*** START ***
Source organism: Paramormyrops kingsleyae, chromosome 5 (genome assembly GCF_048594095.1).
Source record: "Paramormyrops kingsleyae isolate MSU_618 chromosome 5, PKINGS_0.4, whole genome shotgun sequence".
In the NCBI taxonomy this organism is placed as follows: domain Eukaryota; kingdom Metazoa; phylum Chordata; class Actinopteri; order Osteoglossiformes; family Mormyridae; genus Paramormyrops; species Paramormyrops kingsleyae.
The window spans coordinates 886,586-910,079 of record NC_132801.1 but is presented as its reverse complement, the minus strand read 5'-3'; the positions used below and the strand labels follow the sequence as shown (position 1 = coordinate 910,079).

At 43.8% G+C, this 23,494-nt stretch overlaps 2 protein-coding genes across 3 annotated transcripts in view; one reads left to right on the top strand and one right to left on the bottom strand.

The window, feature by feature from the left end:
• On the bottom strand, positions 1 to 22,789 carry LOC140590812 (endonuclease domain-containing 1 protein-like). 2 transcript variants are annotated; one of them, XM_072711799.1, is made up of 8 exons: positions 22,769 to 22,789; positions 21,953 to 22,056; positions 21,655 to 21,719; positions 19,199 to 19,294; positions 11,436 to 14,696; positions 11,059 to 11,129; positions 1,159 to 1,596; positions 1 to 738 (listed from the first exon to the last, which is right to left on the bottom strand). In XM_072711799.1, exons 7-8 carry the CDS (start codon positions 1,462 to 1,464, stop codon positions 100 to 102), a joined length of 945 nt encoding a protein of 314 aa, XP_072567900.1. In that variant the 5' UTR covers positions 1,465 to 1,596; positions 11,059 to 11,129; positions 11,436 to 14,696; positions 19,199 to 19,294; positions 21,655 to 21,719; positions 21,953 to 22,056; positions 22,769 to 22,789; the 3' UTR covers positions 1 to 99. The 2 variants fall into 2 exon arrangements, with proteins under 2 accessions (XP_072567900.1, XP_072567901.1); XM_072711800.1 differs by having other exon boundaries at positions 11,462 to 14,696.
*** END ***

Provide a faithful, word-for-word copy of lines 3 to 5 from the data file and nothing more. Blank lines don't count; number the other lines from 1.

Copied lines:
In the NCBI taxonomy this organism is placed as follows: domain Eukaryota; kingdom Metazoa; phylum Chordata; class Actinopteri; order Osteoglossiformes; family Mormyridae; genus Paramormyrops; species Paramormyrops kingsleyae.
The window spans coordinates 886,586-910,079 of record NC_132801.1 but is presented as its reverse complement, the minus strand read 5'-3'; the positions used below and the strand labels follow the sequence as shown (position 1 = coordinate 910,079).

At 43.8% G+C, this 23,494-nt stretch overlaps 2 protein-coding genes across 3 annotated transcripts in view; one reads left to right on the top strand and one right to left on the bottom strand.